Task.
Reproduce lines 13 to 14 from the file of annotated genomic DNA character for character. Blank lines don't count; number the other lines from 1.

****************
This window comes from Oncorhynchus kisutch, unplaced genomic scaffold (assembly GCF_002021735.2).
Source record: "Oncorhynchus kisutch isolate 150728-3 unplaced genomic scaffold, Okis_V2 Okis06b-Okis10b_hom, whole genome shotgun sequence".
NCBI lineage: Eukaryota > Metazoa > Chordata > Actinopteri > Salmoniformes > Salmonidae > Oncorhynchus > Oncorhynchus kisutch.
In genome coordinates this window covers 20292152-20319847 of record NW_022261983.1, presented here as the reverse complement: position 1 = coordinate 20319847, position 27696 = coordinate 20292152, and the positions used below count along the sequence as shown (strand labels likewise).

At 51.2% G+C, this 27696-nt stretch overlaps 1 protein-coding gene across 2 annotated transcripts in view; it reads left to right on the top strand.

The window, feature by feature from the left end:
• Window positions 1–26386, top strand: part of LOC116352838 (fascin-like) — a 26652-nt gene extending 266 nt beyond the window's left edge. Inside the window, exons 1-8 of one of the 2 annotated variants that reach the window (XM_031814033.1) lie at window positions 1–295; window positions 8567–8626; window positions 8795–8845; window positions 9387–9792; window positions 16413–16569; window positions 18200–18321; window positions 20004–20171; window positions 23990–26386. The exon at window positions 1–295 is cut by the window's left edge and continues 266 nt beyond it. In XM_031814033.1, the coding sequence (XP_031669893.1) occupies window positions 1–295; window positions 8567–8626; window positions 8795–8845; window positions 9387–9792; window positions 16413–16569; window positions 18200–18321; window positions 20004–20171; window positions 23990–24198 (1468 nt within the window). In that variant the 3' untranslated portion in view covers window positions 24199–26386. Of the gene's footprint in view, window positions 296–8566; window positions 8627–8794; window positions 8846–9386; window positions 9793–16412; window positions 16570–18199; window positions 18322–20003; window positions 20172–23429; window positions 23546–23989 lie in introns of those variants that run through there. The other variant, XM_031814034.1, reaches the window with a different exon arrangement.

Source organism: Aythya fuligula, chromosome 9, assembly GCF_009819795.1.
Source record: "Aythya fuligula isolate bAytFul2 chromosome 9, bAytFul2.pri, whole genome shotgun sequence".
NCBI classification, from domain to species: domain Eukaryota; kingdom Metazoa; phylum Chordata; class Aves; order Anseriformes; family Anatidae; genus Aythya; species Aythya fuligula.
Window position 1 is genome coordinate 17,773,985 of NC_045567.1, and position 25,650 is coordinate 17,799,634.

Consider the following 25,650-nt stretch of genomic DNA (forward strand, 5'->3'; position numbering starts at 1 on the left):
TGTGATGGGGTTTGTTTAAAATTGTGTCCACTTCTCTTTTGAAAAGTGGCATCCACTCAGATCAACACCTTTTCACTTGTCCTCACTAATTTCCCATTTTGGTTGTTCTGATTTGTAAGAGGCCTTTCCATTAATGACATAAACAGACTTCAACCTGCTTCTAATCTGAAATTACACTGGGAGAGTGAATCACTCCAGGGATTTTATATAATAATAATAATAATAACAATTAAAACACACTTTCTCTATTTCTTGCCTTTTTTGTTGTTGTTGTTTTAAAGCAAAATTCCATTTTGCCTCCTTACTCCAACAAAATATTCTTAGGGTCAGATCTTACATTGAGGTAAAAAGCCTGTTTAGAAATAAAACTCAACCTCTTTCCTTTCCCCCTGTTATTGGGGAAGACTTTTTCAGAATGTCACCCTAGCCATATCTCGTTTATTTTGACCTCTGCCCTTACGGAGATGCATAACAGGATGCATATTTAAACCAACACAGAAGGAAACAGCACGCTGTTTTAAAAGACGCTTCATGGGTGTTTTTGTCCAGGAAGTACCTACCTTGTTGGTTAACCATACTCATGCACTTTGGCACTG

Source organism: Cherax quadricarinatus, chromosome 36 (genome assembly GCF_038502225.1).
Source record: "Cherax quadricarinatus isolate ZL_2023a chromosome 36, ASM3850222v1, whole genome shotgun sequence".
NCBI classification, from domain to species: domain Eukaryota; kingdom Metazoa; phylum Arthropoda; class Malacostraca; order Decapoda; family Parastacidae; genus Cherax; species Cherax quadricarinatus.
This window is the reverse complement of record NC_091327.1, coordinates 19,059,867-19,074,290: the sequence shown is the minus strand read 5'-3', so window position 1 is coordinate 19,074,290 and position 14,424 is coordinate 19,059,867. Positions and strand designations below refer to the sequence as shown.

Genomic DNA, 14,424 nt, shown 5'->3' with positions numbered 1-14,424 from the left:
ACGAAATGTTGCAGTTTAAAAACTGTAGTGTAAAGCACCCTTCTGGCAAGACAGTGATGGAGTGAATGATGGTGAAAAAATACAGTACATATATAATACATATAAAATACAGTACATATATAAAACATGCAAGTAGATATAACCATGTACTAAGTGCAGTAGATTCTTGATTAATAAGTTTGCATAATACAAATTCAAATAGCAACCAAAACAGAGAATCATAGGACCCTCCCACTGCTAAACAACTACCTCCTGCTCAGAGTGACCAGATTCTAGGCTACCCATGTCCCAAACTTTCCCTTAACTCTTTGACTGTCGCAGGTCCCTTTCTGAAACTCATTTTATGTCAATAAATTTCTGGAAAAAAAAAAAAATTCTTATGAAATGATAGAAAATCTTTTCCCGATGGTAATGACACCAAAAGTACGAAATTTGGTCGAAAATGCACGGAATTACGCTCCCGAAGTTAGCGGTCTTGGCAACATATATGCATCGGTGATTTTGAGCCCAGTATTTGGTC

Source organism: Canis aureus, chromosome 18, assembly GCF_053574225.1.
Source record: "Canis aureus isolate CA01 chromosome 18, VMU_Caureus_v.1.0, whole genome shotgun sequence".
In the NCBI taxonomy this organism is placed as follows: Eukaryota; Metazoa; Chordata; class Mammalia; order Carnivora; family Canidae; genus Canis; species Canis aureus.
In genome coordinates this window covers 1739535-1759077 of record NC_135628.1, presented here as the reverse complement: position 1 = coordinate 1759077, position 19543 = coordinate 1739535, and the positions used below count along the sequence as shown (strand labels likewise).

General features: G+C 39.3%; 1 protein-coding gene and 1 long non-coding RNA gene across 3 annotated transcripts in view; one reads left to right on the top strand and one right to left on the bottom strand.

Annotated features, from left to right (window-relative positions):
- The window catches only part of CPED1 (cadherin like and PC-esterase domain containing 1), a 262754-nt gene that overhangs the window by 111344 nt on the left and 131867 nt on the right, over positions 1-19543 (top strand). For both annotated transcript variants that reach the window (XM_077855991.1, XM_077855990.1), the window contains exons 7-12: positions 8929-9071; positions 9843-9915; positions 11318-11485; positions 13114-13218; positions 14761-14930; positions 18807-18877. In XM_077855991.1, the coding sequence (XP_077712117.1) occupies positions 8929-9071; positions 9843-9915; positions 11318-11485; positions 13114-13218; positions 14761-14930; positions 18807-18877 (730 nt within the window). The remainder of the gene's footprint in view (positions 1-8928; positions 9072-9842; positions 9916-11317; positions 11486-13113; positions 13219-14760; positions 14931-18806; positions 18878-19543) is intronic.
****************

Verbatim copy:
TGTGATGGGGTTTGTTTAAAATTGTGTCCACTTCTCTTTTGAAAAGTGGCATCCACTCAGATCAACACCTTTTCACTTGTCCTCACTAATTTCCCATTTTGGTTGTTCTGATTTGTAAGAGGCCTTTCCATTAATGACATAAACAGACTTCAACCTGCTTCTAATCTGAAATTACACTGGGAGAGTGAATCACTCCAGGGATTTTATATAATAATAATAATAATAACAATTAAAACACACTTTCTCTATTTCTTGCCTTTTTTGTTGTTGTTGTTTTAAAGCAAAATTCCATTTTGCCTCCTTACTCCAACAAAATATTCTTAGGGTCAGATCTTACATTGAGGTAAAAAGCCTGTTTAGAAATAAAACTCAACCTCTTTCCTTTCCCCCTGTTATTGGGGAAGACTTTTTCAGAATGTCACCCTAGCCATATCTCGTTTATTTTGACCTCTGCCCTTACGGAGATGCATAACAGGATGCATATTTAAACCAACACAGAAGGAAACAGCACGCTGTTTTAAAAGACGCTTCATGGGTGTTTTTGTCCAGGAAGTACCTACCTTGTTGGTTAACCATACTCATGCACTTTGGCACTG

Source organism: Cherax quadricarinatus, chromosome 36 (genome assembly GCF_038502225.1).